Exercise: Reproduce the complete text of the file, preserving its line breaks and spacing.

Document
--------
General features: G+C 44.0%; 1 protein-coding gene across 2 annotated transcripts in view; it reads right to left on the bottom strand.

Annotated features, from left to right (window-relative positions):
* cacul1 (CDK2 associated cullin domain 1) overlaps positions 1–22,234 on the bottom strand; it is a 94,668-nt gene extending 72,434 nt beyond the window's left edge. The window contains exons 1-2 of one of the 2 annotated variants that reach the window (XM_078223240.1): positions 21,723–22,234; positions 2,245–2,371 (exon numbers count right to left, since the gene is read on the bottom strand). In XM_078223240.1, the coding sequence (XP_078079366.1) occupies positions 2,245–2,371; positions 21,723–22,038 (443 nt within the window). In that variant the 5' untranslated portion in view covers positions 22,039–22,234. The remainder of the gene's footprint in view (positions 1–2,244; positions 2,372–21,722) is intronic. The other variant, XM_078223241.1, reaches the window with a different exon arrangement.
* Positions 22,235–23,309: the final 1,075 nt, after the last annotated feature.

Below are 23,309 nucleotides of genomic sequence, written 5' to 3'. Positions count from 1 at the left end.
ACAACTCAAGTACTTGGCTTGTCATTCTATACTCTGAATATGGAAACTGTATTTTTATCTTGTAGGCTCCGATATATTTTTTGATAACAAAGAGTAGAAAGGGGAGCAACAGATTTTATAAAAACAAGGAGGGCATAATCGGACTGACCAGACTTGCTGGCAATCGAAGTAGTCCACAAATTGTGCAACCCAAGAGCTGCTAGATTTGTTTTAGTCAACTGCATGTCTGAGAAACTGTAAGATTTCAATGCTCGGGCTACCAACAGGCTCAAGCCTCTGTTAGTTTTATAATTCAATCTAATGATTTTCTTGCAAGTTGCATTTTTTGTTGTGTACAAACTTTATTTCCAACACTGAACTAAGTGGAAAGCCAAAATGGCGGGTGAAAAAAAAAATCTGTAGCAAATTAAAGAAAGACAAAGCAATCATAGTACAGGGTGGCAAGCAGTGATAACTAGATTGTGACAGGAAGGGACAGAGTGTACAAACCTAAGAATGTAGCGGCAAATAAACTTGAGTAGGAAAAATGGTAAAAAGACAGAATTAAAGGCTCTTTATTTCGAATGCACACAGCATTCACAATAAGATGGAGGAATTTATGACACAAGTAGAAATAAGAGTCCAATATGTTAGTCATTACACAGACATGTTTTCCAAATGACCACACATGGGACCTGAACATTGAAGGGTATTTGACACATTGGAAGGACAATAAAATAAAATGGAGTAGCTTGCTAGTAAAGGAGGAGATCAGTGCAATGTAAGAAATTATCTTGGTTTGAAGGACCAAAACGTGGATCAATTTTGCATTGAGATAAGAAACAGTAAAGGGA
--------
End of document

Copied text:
General features: G+C 44.0%; 1 protein-coding gene across 2 annotated transcripts in view; it reads right to left on the bottom strand.

Annotated features, from left to right (window-relative positions):
* cacul1 (CDK2 associated cullin domain 1) overlaps positions 1–22,234 on the bottom strand; it is a 94,668-nt gene extending 72,434 nt beyond the window's left edge. The window contains exons 1-2 of one of the 2 annotated variants that reach the window (XM_078223240.1): positions 21,723–22,234; positions 2,245–2,371 (exon numbers count right to left, since the gene is read on the bottom strand). In XM_078223240.1, the coding sequence (XP_078079366.1) occupies positions 2,245–2,371; positions 21,723–22,038 (443 nt within the window). In that variant the 5' untranslated portion in view covers positions 22,039–22,234. The remainder of the gene's footprint in view (positions 1–2,244; positions 2,372–21,722) is intronic. The other variant, XM_078223241.1, reaches the window with a different exon arrangement.
* Positions 22,235–23,309: the final 1,075 nt, after the last annotated feature.

Below are 23,309 nucleotides of genomic sequence, written 5' to 3'. Positions count from 1 at the left end.
ACAACTCAAGTACTTGGCTTGTCATTCTATACTCTGAATATGGAAACTGTATTTTTATCTTGTAGGCTCCGATATATTTTTTGATAACAAAGAGTAGAAAGGGGAGCAACAGATTTTATAAAAACAAGGAGGGCATAATCGGACTGACCAGACTTGCTGGCAATCGAAGTAGTCCACAAATTGTGCAACCCAAGAGCTGCTAGATTTGTTTTAGTCAACTGCATGTCTGAGAAACTGTAAGATTTCAATGCTCGGGCTACCAACAGGCTCAAGCCTCTGTTAGTTTTATAATTCAATCTAATGATTTTCTTGCAAGTTGCATTTTTTGTTGTGTACAAACTTTATTTCCAACACTGAACTAAGTGGAAAGCCAAAATGGCGGGTGAAAAAAAAAATCTGTAGCAAATTAAAGAAAGACAAAGCAATCATAGTACAGGGTGGCAAGCAGTGATAACTAGATTGTGACAGGAAGGGACAGAGTGTACAAACCTAAGAATGTAGCGGCAAATAAACTTGAGTAGGAAAAATGGTAAAAAGACAGAATTAAAGGCTCTTTATTTCGAATGCACACAGCATTCACAATAAGATGGAGGAATTTATGACACAAGTAGAAATAAGAGTCCAATATGTTAGTCATTACACAGACATGTTTTCCAAATGACCACACATGGGACCTGAACATTGAAGGGTATTTGACACATTGGAAGGACAATAAAATAAAATGGAGTAGCTTGCTAGTAAAGGAGGAGATCAGTGCAATGTAAGAAATTATCTTGGTTTGAAGGACCAAAACGTGGATCAATTTTGCATTGAGATAAGAAACAGTAAAGGGA